Subsidizing dispossession

LNG Canada is already subsidized by the province of B.C. for $5.35 billion. A further $1 billion in estimated subsidies will be provided by the federal government in exemptions from tariffs on steel imports.

The provincial funding arrangement puts B.C. Premier John Horgan in a conflict of interest with Wet’suwet’en hereditary governments opposing the project.

Horgan has expressed concern about First Nations experiencing “systemic poverty” and characterized the Coastal Gas Link investment into First Nations as “a pathway to prosperity,” according to recent statements in the press.

But a substantial amount of financial support to First Nations are derived from public coffers. Rather than alleviate “systemic poverty” in communities directly, the B.C. government is channelling these dollars through energy companies. Therefore, making First Nation funding contingent upon support for pipeline deals.

The summary of financial benefits obtained by Yellowhead shows that B.C. will put up $1 million to the band in signing payments, $5 million in construction and in-service payments, and an estimated $40 million total in annual operation payments over 40 years.
These numbers confirm amounts committed in a Natural Gas Benefits Agreement signed between the parties.
Raid

As the RCMP descend on Wet’suwet’en territory it is worthwhile to reflect on how social license is achieved by industry to access Indigenous territories.

The provincial government has downloaded its constitutional obligations to energy companies to determine the scope and assertion of Aboriginal rights.

A hand-in-glove system, the B.C. government has supported the current raids through financial incentives that have forced communities apart.

With upwards of $7 billion on the line in government subsidies, the interests of Coastal GasLink’s viability appears to have been put far ahead of Wet’suwet’en rights, title and justice. SOURCE

RELATED:

The project of land back is about reclaiming Indigenous jurisdiction: breathing life into rights and responsibilities. This Red Paper is about how Canada dispossesses Indigenous peoples from the land, and in turn, what communities are doing to get it back.

READ THE FULL REPORT

RCMP, let journalists witness Unist’ot’en Camp

Photo from Facebook page of Wet’suwet’en Access Point on Gidimt’en territory.

Members of the Wet’suwet’en First Nation have fought for many years to keep three pipelines from running through their land in northern B.C. At stake, the protesters say, is their way of life, their culture and their system of governance which was recognized by the Supreme Court of Canada in the landmark Delgamuukw decision in 1997.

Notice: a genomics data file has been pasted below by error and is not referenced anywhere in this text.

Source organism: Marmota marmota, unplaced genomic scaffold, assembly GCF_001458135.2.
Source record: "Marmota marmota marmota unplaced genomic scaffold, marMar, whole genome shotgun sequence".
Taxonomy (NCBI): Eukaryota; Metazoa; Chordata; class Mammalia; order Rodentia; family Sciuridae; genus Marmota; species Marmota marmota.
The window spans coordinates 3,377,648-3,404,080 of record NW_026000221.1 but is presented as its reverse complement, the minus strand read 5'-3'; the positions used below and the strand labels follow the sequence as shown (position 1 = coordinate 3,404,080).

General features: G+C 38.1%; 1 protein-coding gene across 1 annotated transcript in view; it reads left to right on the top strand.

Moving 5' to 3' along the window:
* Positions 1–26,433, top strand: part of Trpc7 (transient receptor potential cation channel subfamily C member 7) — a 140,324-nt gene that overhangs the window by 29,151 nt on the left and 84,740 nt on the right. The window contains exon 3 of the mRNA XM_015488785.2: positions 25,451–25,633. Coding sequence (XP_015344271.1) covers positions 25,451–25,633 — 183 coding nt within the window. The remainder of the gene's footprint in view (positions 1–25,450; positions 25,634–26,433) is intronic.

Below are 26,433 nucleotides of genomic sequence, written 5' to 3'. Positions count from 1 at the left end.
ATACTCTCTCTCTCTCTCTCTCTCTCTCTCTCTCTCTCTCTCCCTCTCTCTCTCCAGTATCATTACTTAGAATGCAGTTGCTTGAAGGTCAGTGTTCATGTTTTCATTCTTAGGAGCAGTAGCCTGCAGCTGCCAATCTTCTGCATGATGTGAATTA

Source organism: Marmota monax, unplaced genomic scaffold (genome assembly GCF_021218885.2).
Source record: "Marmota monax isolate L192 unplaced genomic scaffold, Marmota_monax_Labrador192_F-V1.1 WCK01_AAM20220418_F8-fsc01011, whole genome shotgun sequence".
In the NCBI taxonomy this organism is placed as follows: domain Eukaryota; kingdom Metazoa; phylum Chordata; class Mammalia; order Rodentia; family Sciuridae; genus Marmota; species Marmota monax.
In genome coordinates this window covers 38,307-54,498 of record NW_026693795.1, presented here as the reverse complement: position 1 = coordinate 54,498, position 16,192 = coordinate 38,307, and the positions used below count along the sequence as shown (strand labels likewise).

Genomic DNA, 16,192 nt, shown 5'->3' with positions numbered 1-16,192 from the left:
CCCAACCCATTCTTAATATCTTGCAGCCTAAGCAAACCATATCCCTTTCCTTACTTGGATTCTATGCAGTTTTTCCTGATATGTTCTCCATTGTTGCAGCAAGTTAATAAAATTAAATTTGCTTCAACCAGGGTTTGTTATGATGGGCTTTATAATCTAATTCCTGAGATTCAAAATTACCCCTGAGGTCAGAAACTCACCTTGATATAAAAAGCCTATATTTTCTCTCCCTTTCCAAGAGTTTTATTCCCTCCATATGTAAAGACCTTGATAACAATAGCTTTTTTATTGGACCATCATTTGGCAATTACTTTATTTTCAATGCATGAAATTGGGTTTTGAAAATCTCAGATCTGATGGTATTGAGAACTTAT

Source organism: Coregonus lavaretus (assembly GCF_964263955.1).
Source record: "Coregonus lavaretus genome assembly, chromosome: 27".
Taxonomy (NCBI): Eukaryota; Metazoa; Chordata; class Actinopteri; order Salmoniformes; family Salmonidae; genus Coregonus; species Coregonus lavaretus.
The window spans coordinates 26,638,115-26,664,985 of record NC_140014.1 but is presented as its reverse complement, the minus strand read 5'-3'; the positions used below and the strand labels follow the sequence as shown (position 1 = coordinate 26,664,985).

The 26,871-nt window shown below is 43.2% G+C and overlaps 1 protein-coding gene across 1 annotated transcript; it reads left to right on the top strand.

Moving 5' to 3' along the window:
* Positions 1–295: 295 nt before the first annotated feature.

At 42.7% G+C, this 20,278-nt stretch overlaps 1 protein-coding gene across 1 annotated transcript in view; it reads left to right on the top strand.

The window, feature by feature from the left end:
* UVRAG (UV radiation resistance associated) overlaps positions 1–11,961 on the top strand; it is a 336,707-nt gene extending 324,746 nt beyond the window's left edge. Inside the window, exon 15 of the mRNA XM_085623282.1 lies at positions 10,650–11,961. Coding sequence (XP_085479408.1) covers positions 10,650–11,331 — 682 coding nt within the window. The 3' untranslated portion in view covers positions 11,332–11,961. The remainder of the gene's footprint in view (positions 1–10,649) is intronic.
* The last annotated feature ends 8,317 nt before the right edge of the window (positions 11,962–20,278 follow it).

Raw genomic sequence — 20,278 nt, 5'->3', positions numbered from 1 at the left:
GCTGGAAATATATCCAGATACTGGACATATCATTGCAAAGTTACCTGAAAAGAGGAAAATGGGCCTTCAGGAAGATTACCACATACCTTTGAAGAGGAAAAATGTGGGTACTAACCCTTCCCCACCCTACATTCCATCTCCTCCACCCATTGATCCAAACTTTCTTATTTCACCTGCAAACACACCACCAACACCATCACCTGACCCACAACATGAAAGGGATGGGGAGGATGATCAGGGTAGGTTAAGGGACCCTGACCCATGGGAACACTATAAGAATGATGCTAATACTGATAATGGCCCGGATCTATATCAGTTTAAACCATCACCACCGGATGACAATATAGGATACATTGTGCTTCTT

I remember when the Wet’suwet’en first erected the Unist’ot’en Camp to uphold the clans’ decision to prevent Enbridge, Chevron and TransCanada from building pipelines on their unceded lands in 2010. Tensions rose as they built a blockade and confronted workers who attempted to cross it, saying they had no permission to be on their territory.

Last December, a report by the Guardian newspaper sent shock waves across Canada. The Guardian said it had uncovered documents showing that the RCMP discussed shooting Indigenous clan members and supporters, all in the service of gas and oil. “Notes from a strategy session for a militarized raid on ancestral lands of the Wet’suwet’en nation show that commanders of Canada’s national police force, the Royal Canadian Mounted Police (RCMP), argued that “lethal overwatch is req’d” — a term for deploying an officer who is prepared to use lethal force.

Is this reconciliation? Hardly.

Is this making amends for residential schools, colonialization, the taking of lands and wealth? You bet it’s not.

Shockingly, a tweet from the Unist’ot’en Camp stated today the RCMP has blocked roads for 27 kilometers leading up to the site, barring media from witnessing and documenting their actions.

“We do not want to see a repeat of last year’s behaviour, when the RCMP used an exclusion zone to block journalists’ access, making it impossible to provide details on a police operation that was very much in the public interest,” Canadian Association of Journalists president Karyn Pugliese said in a tweet.

Pugliese has it right.

Even without the Guardian‘s report of the RCMP’s apparent willingness to use lethal force to remove people from the blockade, the RCMP should not be allowed to stop journalists from witnessing their actions.This is Horgan’s Scott Morrison moment. Like the Australia PM, Horgan is pushing fossil-fuel expansion in face of obviously dire climate change.

Now would be an excellent time for the B.C. Greens to show some backbone. Put Horgan’s govt on the line. If he proceeds against the Wet’suwet’en, dissolve the coalition. Force a new election.
As long as B.C. is going to follow neoliberal policies, the B.C. Liberals may as well be in power. But progressive voters must send a clear message to the NDP. We won’t accept this betrayal.

What have the Greens got to lose?

“Horgan says ‘rule of law applies,’ LNG pipeline will proceed despite protests” (Canadian Press: January 14, 2020)
A natural gas pipeline across northern British Columbia is vital to the region’s economic future and it will be built despite the objections of some Indigenous leaders, Premier John Horgan said Monday.
He said the courts have ruled in favour of the project and the RULE OF LAW will apply to ensure work continues on the Coastal GasLink pipeline, which would start near Dawson Creek and extend to an export terminal at Kitimat.

Horgan told a news conference the project has received approval from 20 First Nations along the pipeline route.

“We want everyone to understand that there are agreements from the Peace Country to Kitimat with Indigenous communities that want to see economic activity and prosperity take place,” he said. “All the permits are in place for this project to proceed. This project is proceeding and the RULE OF LAW needs to prevail in B.C.”